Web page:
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tv   The Daily Rundown  MSNBC  July 26, 2010 9:00am-10:00am EDT

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libya on compassionate grounds to a hero's welcome and predicted in the letter would happen. they knew about it and we're giving some some indication they opposed it. i don't see condemnation at all in this letter, though. which always surprised me. >> scots told the americans to go fly a kite. did what they wanted to do and the americans did nothing. >> that's what it boils down to ultimately. barnicle, halperin? >> what did i learn? >> yeah. >> he was with snooki in ocean city 40 years ago. >> seriously. halperin? >> you do more reporting before 9:00 than most journalists all day. >> aren't you nice? >> wikileaks is daniel else elsworth of the 20th century. >> thank you for joining us. now it is time for "the daily rundown" with chuck and savannah. pakistan, whose side are you
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on? what thousands of leaked documents reveal about the war in afghanistan. is there anything new here? >> uncomfortable word wiki. the man the west wing fears the most. republican congressman darrell issa joins us live. it's july 26th, 2010. i'm chuck todd. >> good morning. i'm savannah guthrie. let's get to the rundown on a monday and starting with the massive leak of documents related to afghanistan and pakist pakistan. got the national security world buzzing and the west wing fuming. the website wikileaks published some 90,000 document that is portray a grim view on the ground in afghanistan and pakistan. chief white house correspondent jim miklaszewski joins us now. what are the real major revelations here? also also, tell us about the group that published these documents. >> reporter: i think the biggest revelation here is just the fact that they could get their hands
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on this many documents. many of them specific, detailed after action reports of military operations, intelligence reports 0 of when's going on, not only in afghanistan and pakistan, more than 92,000 of these documents as we understand it. it has some people confounded as the how that could have happened but they are pursuing some threads to see if they can determine the origin of that leak this morning. this organization was founded by julian assaud, a freelance journalist type. they get some as he explained this morning, they get a lot of their money from private donations. more than a million just in the past several months from private citizens. but also, from some foundations. and they have taken on this cause of obtaining classified information in an effort to uncover what they claim would be criminal activities that should be investigated and prosecuted
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in the conduct of a war, is savannah. >> can you give us an update on the missing sailors in afghanistan? >> reporter: there's nothing new on the whereabouts or fate of the two missing sailors. they disappeared last friday, 80 miles away from the base in kabul which has many u.s. officials baffled because they drove apparently right into the heart of taliban territory. these were not rookies. they were not cowboys. they were experienced sailors, experienced service members in afghanistan. and nobody figures out how they make that mistake. the taliban claims they killed one and held another hostage. u.s. can't confirm that. but intense search is under way and talking about pakistan, u.s. military officials are deeply concerned that the taliban may try to spirit the two sailors out of afghanistan into pakistan well out of the u.s. military's reach. >> all right. jim miklaszewski, a busy day at the pentagon today for you.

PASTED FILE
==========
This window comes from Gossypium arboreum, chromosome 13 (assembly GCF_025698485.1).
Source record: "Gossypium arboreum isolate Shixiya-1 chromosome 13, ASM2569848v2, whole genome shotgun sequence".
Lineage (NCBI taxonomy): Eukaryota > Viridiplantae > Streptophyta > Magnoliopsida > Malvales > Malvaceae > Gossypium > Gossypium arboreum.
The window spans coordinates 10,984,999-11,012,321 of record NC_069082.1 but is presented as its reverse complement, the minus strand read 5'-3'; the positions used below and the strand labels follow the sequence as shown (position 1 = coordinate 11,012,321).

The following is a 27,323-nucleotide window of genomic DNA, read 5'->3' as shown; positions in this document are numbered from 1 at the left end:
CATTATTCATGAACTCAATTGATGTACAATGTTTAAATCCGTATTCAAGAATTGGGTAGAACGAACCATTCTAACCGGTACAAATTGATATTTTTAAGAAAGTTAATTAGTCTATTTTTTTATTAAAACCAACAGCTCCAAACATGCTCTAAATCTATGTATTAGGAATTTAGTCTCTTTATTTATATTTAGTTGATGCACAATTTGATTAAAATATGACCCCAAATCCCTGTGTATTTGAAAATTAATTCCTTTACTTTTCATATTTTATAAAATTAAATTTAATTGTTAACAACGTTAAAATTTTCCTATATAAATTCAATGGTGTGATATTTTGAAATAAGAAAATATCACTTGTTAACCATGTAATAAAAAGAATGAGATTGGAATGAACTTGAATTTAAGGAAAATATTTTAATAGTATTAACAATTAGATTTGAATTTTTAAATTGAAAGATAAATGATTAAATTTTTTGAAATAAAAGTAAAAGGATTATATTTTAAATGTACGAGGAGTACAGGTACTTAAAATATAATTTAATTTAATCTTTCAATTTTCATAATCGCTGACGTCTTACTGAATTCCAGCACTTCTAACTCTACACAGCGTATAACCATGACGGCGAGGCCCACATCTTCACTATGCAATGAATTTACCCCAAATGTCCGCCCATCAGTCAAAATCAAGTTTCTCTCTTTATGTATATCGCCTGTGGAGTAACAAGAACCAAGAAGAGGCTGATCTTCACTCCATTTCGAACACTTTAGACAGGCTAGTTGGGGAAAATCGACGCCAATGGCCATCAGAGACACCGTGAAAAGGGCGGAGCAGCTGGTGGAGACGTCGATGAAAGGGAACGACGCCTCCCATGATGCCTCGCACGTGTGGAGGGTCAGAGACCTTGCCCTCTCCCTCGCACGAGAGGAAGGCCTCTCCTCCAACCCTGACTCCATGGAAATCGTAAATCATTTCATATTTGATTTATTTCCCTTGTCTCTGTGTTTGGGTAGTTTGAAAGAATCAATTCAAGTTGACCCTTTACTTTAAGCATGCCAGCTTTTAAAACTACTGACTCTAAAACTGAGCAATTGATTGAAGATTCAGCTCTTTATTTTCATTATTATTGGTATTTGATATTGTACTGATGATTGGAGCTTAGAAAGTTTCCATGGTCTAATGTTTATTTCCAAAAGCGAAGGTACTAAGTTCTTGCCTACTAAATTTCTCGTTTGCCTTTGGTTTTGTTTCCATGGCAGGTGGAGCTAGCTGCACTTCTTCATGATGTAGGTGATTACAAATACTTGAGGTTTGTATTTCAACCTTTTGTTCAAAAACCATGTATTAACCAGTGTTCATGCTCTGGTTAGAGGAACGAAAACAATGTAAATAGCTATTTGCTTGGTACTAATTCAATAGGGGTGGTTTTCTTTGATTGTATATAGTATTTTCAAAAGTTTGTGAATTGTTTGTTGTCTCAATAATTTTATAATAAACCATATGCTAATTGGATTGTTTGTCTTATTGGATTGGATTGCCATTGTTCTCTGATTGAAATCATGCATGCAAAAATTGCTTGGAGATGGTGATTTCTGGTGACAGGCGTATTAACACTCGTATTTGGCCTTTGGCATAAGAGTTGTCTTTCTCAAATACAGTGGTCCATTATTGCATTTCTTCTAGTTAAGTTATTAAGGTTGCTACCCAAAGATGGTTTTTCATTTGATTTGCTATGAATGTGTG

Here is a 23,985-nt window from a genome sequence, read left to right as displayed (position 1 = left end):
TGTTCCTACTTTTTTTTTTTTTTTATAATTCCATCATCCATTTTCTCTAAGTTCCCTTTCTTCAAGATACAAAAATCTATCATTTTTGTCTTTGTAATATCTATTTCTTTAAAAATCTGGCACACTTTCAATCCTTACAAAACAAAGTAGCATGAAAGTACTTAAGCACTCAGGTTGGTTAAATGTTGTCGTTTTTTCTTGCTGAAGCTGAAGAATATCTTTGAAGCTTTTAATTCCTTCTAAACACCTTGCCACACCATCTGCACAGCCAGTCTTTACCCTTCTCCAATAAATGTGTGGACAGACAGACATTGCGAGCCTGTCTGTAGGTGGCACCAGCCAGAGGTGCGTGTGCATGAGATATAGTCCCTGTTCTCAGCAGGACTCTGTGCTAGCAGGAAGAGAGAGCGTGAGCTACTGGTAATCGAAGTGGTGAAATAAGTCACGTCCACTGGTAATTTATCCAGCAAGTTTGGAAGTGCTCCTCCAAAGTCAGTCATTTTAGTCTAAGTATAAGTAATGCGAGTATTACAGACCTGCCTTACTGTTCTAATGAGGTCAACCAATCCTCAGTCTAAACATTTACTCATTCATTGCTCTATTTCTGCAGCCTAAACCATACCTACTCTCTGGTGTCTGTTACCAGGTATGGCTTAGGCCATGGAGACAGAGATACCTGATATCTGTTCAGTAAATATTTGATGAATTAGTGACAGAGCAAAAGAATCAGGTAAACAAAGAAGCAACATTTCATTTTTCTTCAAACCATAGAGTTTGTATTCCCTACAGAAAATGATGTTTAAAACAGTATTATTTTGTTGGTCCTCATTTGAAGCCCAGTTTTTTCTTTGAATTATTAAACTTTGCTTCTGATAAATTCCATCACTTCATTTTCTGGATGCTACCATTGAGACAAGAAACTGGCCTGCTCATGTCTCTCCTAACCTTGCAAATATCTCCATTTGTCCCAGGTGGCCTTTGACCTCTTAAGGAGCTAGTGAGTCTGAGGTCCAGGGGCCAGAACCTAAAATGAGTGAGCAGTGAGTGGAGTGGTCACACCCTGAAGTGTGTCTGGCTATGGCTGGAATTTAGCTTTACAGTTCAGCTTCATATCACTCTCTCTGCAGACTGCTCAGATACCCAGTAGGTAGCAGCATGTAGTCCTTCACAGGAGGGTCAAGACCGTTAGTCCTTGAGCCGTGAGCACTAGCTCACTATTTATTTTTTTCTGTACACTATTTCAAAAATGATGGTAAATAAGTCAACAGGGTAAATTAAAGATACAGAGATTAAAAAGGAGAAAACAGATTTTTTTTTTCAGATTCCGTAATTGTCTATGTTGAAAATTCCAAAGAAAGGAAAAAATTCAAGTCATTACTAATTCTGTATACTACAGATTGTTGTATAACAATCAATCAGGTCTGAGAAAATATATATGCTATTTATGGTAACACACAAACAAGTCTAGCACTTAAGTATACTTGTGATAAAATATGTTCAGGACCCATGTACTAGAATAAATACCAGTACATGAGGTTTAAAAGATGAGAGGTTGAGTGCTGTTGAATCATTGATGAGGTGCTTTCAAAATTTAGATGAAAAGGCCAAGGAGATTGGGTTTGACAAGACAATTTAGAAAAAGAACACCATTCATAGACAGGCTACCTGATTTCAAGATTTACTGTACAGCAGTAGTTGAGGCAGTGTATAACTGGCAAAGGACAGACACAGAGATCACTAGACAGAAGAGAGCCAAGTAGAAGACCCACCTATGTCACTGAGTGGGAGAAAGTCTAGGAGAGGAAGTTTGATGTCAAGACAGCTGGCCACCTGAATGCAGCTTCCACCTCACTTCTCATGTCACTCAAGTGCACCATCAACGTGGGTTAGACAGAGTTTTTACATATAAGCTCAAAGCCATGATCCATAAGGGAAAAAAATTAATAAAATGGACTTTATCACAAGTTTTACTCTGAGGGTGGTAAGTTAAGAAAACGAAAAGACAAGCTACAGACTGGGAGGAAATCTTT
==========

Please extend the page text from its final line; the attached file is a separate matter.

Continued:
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we'll be checking with you again. thanks very much. bp executives are publicly saying no decision made on the future of tony hayward but the much-criticized ceo is said to be out. what are we hearing from bp on this? i mean, in many cases, i don't think anybody's shocked that hayward is going to be out of a job by the end of the year because of the public relations fiasco. how quickly will this happen? >> reporter: well, you know, it is an uncomfortable situation with the news leaking out of u.s. government officials speaking on condition of anonymity and quoting top officials of bp saying he is losing his job, he could resign as early as today. and then this news goes around the world in instant and the first thing bp said was, oh, tony hayward is still our chief executive officer. okay. that's true. and then they say he has the full support of the board and senior management. and then later on, many hours
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later, they release another statement saying that, well, no final decision has been made at this point and the writing is on the wall. because everyone was pointing to today as when tony hayward would resign, tonight there's a big bp board meeting. tomorrow expected to announce huge second quarter losses. described as possibly the biggest corporate loss in british history. so that's why it's happening now. you know, for many people around here, thousands of people who have been out of work for three months, it's a little bit anti-climatic and a big change that apparently bp is wanting to kn show now from the top down. >> all right. thanks, michelle. on the hill now, the house ethics committee preparing to unveil charges against charlie rangel. on thursday that is unless a deal is struck before then. capitol hill correspondent kelly o'donnell joins us live. as i understand it, you're